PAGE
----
Since our last issue, we have heard the melancholy tidings of the death of this devoted friend of horticulture, rural art, and the natural sciences. Dr. Barratt was a native of Great Britain, and emigrating early in life, he selected Abbeville District, South Carolina, as a permanent abode; where, in addition to the successful practice of his profession, he soon became conspicuous as a horticulturist and planter. He loved botanical labors as an enjoyment, and even devoted to the introduction of new plants, he contributed to choice exotic and desirable native varieties, the fields of the beautiful. Every department of natural science has been enriched by bis researches. He was the friend of Audubon, Bach-man, Torrey, Agassiz, and other eminent savans. In the pursuit of his favorite studies he neglected no object which could in anywise aid his co-workers in their researches, and as a contributor of specimens of botany, ornithology, and geology, both to individuals and institutions, was liberal and self-denying. He will not be missed by the scientific world alone, but, the friend and benefactor of all classes, his place will not soon be filled.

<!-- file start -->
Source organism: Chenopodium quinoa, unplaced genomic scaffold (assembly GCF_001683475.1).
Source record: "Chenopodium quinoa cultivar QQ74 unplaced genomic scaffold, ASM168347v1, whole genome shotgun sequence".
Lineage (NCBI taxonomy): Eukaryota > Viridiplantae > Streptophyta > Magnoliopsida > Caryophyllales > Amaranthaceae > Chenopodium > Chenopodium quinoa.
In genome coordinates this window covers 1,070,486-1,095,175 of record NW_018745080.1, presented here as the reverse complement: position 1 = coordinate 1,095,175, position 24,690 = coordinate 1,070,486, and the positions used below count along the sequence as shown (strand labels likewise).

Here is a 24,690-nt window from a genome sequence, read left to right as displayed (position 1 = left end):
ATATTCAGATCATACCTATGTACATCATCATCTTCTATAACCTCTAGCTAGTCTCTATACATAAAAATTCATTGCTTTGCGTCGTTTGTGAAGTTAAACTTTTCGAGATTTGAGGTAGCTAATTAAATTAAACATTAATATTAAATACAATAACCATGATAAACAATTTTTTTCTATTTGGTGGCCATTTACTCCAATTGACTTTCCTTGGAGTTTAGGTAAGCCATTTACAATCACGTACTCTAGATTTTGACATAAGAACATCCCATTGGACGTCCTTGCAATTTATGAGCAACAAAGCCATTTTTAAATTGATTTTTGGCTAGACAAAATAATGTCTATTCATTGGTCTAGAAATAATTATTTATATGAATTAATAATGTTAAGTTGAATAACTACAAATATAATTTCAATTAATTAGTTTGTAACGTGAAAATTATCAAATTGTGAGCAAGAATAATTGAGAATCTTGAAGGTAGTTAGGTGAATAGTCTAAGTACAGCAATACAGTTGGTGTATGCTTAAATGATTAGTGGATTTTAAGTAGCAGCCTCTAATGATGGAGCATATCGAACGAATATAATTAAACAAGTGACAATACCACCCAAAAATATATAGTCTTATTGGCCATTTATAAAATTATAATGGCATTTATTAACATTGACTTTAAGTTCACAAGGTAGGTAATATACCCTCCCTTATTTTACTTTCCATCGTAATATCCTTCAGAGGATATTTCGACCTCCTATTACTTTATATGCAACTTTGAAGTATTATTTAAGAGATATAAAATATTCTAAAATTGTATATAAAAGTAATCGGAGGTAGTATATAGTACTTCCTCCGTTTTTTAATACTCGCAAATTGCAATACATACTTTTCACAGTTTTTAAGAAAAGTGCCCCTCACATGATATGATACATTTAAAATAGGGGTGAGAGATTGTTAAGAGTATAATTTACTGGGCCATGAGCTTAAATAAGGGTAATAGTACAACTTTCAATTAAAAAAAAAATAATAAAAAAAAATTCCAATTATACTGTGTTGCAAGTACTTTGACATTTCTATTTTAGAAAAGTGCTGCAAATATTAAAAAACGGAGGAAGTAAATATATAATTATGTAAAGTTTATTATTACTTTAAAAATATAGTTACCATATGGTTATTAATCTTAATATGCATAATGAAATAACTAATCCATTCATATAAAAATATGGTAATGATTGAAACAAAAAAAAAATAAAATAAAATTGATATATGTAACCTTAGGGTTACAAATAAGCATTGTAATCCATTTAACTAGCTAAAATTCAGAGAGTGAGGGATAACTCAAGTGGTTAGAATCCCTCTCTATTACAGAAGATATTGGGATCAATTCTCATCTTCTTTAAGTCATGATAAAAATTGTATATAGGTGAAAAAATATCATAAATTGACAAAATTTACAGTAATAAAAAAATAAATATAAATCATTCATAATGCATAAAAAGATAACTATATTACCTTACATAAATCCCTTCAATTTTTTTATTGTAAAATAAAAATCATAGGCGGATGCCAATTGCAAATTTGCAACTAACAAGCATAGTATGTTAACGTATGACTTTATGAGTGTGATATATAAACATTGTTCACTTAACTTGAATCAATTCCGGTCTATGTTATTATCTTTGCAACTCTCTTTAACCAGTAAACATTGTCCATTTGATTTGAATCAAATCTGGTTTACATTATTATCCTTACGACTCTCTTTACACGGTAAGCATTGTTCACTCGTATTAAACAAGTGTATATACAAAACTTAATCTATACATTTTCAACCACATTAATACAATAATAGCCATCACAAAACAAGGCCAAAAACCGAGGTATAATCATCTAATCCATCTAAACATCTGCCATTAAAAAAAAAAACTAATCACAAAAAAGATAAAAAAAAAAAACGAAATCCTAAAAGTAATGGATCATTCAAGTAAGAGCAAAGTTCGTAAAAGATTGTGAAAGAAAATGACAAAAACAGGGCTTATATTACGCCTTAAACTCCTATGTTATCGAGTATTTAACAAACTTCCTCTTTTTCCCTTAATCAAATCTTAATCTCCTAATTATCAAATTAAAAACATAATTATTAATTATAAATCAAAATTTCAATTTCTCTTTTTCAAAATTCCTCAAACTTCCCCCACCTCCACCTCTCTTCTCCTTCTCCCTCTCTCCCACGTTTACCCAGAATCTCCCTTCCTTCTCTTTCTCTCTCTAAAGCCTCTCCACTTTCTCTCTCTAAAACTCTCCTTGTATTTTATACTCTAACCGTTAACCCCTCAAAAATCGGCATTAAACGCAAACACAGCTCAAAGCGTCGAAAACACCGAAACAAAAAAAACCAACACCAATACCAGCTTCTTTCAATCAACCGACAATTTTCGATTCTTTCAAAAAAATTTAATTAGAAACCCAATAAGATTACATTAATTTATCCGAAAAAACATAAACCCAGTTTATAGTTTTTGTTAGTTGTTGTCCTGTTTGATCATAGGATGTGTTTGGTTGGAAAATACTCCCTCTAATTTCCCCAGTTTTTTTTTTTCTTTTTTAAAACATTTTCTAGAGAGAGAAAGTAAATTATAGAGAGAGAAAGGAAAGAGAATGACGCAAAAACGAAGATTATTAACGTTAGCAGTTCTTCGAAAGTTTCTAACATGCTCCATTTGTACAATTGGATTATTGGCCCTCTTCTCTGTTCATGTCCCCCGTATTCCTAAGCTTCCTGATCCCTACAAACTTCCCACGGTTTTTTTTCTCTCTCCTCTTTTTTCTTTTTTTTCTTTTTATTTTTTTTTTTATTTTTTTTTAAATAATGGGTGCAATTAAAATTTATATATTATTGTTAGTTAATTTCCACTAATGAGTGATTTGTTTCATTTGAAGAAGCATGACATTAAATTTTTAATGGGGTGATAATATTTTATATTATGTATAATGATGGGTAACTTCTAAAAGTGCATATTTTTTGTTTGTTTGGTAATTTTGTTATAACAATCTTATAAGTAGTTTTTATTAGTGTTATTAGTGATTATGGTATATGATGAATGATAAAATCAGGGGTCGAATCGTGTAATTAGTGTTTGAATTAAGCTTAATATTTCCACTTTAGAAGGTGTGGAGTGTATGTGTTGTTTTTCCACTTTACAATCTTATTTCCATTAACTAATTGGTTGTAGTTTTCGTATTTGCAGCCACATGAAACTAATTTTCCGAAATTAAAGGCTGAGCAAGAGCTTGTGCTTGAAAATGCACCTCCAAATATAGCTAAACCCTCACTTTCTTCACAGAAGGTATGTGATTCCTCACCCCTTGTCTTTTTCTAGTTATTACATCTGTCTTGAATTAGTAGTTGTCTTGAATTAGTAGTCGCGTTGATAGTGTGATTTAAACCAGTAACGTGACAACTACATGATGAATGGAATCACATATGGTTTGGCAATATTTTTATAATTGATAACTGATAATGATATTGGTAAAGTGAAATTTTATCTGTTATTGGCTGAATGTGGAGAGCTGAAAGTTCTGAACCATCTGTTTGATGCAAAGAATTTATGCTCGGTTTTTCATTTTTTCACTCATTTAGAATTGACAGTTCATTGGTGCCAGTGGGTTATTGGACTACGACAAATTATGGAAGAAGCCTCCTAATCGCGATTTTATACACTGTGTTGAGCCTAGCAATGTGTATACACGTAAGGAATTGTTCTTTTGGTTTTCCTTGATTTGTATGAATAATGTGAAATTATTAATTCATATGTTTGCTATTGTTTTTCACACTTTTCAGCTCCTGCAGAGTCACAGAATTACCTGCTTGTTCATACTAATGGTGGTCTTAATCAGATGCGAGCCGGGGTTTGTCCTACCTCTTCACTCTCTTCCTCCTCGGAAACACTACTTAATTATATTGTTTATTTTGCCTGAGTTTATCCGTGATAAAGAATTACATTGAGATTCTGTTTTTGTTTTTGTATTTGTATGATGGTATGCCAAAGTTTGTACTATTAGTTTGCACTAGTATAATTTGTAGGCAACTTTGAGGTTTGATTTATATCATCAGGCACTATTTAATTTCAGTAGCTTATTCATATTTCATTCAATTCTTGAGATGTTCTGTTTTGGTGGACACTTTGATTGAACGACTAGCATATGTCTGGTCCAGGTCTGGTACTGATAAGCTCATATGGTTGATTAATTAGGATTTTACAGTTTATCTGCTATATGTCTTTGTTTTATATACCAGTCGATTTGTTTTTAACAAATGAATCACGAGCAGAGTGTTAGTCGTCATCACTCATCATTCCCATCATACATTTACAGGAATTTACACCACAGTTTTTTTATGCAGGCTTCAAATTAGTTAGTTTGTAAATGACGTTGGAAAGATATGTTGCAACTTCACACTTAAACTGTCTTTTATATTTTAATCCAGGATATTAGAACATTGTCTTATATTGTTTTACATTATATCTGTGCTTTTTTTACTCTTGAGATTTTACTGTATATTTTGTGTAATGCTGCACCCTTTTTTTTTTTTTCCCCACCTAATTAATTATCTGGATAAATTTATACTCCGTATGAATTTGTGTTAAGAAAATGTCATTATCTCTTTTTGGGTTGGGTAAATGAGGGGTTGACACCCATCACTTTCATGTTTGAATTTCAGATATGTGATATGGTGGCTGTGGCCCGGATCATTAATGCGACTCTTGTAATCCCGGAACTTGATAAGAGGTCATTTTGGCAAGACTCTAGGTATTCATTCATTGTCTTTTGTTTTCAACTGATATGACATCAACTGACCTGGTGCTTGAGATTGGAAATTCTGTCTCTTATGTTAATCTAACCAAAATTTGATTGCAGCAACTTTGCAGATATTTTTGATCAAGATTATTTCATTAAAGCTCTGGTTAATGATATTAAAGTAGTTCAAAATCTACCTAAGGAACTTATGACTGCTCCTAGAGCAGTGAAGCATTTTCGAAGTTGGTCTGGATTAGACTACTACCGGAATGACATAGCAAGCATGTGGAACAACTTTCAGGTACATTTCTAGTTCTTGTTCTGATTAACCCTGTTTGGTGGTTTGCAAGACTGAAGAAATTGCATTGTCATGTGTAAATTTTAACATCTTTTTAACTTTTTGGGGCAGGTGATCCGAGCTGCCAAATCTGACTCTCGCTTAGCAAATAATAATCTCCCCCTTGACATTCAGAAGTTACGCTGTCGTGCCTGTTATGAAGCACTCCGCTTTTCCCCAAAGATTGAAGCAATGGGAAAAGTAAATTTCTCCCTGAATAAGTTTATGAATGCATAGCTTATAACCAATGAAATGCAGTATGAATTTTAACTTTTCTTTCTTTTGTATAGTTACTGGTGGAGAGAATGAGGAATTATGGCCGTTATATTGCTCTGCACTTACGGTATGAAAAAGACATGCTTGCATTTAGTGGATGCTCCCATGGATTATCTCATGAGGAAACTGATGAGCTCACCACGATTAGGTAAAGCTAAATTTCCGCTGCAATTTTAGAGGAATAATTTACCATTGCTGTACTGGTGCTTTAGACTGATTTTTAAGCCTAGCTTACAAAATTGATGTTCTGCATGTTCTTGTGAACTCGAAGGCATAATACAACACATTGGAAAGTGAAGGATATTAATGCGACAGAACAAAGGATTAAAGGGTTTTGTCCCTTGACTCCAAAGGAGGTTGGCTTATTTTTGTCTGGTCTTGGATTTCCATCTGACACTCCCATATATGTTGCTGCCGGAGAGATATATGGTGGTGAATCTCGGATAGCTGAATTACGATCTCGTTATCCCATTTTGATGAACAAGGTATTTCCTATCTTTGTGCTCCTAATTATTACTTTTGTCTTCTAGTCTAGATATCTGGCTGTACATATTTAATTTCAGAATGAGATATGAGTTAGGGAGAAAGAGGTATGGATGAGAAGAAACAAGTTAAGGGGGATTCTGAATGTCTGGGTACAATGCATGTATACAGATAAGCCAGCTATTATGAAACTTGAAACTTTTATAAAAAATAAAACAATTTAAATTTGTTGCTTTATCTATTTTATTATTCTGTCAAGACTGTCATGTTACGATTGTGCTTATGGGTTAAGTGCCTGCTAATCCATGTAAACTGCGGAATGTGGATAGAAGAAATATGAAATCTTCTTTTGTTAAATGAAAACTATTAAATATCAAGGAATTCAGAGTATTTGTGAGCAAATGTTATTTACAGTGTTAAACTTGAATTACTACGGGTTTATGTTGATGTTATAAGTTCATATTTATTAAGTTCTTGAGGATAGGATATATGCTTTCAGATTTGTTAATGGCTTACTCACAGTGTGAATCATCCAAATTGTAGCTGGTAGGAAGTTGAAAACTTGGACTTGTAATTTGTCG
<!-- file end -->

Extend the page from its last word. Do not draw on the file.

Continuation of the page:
Dr. Barratt was more generally known by his connection with agricultural progress in South Carolina. He was one of the wise trio who, in 1855, published that appeal to the people on the subject of a State Agricultural Society, which resulted in its formation and permanent endowment. An appreciation of this eminent service was evidenced by the initial convention which called upon him to preside over its deliberations, and he has, ever since the organization of the Society, been one its honored vice-presidents. He lived to see the fruition of his hopes, and, blessed with a reliant faith, he is now reaping the reward of the good man who has performed his duty to his fellow-men. He rests in peace. - Farmer and Planter, S. G.